It all started on October 26, 2011 —10 days after my 30th high school reunion. I went for my annual exam. Ten minutes into the visit, my gynecologist said, “You have a lump.” Four words. Thirty minutes later, I was having a mammogram a month before my regularly scheduled one and an ultrasound. An hour later, the technician took me into a room and put me on the phone with my doctor, who said, “We found something suspicious.” Four words. They told me to find a surgeon and schedule a biopsy as soon as possible. Six days later, I had a biopsy, and on November 4, 2011, my world turned upside down. I was 48 years old when I heard “You have breast cancer.” Four words.  

Part of my story involves how and where I received my diagnosis. I am a lobbyist for a financial services company, and the day after my biopsy, I traveled to Washington, D.C., on a business trip. As every cancer patient knows, the thing that you crave the most is normalcy. While I didn’t yet know that I was a cancer patient, I craved normalcy. The thought of sitting at home and waiting for the results was unbearable to me. I was in a meeting room with about 75 people when my cellphone started ringing, and I could see it was the surgeon’s office. I made it out to the lobby where the diagnosis was delivered. It was as if all the air had left the building. All I wanted to do was to get back to my room to call my Mom. I held it together until she picked up the phone, and I burst into tears. I felt like a child who falls off her bike and doesn’t cry until she gets home and runs straight into her mother’s arms. 

I was diagnosed with invasive ductal carcinoma, stage 2B. I had a lumpectomy a week before Thanksgiving in 2011. My margins were not clean, and I had node involvement. I chose to have a single mastectomy with immediate reconstruction, and I have never regretted that decision. The surgery was four days before Christmas. I had eight rounds of chemo. I lost all of my hair and started reconstruction during chemo. I finished treatment on May 2, 2012 and had reconstructive surgery later that summer with the final surgery that fall. I am currently taking Letrozole after five years of Tamoxifen. I still have neuropathy in my feet, but it is gone from my hands. Now my four words are “You are a survivor.”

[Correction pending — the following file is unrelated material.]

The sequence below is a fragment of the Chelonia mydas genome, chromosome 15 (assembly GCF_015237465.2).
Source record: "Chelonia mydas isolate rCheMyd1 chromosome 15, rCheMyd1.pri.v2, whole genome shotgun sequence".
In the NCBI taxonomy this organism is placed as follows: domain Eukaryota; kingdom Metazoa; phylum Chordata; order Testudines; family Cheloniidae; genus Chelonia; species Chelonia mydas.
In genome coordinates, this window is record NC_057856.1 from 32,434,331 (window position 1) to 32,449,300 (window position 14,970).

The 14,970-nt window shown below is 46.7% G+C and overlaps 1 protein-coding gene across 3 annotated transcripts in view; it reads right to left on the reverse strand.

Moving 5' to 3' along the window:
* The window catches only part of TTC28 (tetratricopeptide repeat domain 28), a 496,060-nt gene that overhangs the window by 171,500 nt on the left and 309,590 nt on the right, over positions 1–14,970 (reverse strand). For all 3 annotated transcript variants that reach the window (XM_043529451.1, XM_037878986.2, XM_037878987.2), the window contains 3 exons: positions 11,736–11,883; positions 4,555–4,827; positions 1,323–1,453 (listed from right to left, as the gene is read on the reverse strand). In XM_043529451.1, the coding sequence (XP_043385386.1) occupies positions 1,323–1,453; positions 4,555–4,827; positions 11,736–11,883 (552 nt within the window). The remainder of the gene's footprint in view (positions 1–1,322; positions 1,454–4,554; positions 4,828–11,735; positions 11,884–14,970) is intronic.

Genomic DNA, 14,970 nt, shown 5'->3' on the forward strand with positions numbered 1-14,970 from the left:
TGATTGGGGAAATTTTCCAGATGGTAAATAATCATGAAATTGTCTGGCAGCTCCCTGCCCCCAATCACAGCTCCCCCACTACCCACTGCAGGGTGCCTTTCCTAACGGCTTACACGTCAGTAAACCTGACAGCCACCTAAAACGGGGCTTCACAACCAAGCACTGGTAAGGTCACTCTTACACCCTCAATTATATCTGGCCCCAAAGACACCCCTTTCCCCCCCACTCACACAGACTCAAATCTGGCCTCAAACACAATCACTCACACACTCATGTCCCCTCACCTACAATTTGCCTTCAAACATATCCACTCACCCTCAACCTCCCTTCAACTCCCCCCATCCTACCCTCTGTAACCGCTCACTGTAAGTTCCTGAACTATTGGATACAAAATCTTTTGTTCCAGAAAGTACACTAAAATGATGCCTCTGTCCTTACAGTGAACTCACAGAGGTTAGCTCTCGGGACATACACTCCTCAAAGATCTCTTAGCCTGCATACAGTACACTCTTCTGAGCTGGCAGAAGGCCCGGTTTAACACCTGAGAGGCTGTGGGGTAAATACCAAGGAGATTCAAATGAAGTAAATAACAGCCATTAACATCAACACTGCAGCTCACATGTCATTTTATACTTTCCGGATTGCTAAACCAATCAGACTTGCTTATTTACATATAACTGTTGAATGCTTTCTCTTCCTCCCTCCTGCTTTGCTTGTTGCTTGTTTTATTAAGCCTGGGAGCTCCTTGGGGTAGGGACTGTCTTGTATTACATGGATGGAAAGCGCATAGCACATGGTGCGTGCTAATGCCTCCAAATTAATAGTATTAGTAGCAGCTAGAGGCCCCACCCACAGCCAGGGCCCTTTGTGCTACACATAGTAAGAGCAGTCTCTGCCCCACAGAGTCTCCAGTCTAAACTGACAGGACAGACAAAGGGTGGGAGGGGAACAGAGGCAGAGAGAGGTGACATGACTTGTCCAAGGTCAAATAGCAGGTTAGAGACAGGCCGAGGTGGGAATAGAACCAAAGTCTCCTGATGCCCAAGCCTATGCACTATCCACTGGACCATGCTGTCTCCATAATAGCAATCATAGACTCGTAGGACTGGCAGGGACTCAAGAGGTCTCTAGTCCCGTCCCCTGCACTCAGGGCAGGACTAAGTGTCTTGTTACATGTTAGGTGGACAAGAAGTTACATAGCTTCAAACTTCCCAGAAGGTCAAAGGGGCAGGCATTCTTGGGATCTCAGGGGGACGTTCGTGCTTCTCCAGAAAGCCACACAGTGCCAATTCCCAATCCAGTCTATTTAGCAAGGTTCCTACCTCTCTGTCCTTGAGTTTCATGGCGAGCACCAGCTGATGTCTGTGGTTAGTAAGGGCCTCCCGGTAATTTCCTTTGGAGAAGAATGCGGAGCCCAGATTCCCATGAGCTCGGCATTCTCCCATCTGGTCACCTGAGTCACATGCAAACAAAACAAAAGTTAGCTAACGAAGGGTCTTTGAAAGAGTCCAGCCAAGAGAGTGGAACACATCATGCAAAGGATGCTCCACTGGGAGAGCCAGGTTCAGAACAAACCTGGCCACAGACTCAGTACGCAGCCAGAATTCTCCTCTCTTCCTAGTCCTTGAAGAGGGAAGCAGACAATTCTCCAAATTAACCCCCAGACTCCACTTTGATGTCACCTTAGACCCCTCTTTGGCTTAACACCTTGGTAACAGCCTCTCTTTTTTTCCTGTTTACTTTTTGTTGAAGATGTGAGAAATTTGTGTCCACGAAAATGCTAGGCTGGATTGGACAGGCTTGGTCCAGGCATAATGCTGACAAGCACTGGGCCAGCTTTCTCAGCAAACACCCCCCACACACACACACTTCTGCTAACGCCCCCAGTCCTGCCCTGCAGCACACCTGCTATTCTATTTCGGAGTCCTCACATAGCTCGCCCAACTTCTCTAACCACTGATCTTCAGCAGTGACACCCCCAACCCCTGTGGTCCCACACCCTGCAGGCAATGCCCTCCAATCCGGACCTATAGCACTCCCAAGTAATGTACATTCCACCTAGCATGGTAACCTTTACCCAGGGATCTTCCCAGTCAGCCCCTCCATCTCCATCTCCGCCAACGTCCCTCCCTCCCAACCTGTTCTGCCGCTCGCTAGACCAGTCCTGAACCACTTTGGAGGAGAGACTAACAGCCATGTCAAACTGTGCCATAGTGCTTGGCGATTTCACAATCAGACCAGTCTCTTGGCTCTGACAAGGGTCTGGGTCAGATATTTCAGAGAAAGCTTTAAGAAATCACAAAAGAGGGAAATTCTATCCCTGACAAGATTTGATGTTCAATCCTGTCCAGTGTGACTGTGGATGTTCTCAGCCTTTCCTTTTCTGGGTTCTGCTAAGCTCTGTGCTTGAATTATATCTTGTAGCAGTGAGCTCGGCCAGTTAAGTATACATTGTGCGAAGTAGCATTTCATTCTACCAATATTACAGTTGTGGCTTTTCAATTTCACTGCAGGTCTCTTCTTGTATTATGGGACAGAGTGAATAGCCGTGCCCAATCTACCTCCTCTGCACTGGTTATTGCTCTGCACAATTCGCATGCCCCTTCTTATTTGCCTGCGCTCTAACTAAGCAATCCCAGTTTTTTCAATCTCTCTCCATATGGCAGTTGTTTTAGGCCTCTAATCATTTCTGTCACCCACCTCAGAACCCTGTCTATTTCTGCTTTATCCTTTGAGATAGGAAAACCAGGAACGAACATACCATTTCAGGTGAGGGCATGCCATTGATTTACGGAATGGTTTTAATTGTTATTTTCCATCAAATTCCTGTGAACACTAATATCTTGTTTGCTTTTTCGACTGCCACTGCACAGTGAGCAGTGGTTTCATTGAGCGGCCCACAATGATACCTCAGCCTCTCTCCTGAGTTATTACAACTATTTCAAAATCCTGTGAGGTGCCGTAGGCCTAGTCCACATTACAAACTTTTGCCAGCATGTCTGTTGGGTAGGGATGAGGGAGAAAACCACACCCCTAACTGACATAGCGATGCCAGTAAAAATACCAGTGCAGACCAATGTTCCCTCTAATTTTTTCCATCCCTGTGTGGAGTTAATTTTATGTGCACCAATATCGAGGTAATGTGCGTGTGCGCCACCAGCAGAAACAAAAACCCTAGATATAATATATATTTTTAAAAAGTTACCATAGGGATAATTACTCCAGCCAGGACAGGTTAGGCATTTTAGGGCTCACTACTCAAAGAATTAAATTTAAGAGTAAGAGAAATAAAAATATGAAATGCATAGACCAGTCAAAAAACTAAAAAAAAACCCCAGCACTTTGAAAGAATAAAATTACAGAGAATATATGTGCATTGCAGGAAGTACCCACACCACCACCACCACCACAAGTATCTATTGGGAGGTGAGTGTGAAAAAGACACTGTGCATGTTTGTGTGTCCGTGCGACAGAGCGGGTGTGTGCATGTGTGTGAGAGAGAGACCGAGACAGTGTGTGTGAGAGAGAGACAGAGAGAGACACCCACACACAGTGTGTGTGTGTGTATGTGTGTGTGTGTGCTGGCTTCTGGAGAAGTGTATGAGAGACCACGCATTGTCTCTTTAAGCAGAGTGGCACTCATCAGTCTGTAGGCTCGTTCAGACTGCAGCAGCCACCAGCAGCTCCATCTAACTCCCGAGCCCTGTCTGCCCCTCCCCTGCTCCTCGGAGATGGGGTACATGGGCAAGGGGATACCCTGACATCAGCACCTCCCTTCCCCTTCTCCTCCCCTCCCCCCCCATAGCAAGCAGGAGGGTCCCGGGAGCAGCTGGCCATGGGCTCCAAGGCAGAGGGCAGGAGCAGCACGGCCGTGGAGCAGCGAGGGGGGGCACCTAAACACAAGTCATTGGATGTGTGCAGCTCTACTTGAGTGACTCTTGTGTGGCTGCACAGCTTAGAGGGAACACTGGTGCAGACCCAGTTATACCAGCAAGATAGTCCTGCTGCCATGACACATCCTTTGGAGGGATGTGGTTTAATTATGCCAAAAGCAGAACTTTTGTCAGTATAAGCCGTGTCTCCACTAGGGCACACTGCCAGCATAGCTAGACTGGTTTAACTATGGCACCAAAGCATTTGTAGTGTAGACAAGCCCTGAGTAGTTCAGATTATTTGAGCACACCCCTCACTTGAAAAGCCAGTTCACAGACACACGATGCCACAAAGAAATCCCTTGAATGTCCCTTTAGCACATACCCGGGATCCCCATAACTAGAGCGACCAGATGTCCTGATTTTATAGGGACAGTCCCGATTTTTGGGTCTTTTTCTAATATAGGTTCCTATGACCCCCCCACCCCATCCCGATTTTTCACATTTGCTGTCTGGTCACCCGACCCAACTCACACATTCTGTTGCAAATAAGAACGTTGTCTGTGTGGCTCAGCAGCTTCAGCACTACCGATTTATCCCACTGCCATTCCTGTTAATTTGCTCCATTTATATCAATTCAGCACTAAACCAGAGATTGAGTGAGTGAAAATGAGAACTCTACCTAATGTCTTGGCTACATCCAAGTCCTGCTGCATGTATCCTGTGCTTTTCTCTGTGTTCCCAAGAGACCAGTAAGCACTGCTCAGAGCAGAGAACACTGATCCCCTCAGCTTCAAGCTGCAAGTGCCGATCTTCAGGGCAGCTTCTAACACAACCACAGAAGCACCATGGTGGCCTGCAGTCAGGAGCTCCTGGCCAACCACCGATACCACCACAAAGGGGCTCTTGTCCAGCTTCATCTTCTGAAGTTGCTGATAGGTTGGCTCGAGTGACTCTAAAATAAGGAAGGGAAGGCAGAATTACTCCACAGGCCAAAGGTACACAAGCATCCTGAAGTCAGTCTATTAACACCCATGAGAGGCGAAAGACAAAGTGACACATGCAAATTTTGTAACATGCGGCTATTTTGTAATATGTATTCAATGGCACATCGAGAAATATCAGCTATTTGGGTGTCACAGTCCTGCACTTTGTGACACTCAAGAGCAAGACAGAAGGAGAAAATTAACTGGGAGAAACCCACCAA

I have met the most incredible people on this journey. I am proud to be a survivor, and I feel blessed every day. My fellow survivor thrivers are the bravest people I have ever met. They give me hope and courage every day. I hit the 9-year survivorship mark last November. Some days, it feels like yesterday, and other days, it feels like a lifetime ago. Some days, I scratch and claw my way through, but most days I just feel incredibly lucky. 

We must continue to fund the research that will eventually eradicate this monster. Together we can, and will, lift the veil on this horrendous disease. Together, we are stronger than cancer. Life changes in an instant. I really have no other words. I will NEVER stop telling my story and I will NEVER stop fighting for a cure. 

Here are my final four words to you — GO LIVE YOUR LIFE!